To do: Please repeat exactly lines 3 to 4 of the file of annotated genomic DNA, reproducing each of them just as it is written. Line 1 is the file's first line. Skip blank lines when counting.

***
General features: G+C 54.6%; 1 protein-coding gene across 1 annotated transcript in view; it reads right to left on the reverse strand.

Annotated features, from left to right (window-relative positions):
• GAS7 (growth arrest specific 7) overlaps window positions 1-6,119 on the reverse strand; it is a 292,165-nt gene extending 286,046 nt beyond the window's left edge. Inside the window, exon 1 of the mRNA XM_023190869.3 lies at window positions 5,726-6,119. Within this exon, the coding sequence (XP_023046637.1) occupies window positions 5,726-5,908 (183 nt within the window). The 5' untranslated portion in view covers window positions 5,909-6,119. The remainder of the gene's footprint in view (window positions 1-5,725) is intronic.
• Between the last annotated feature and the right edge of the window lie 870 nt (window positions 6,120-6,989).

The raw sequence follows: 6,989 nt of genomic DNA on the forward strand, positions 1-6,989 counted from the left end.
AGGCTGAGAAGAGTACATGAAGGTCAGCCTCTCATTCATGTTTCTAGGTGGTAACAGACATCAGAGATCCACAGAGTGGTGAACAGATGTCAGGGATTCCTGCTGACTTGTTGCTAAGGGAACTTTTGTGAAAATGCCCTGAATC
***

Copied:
• GAS7 (growth arrest specific 7) overlaps window positions 1-6,119 on the reverse strand; it is a 292,165-nt gene extending 286,046 nt beyond the window's left edge. Inside the window, exon 1 of the mRNA XM_023190869.3 lies at window positions 5,726-6,119. Within this exon, the coding sequence (XP_023046637.1) occupies window positions 5,726-5,908 (183 nt within the window). The 5' untranslated portion in view covers window positions 5,909-6,119. The remainder of the gene's footprint in view (window positions 1-5,725) is intronic.
• Between the last annotated feature and the right edge of the window lie 870 nt (window positions 6,120-6,989).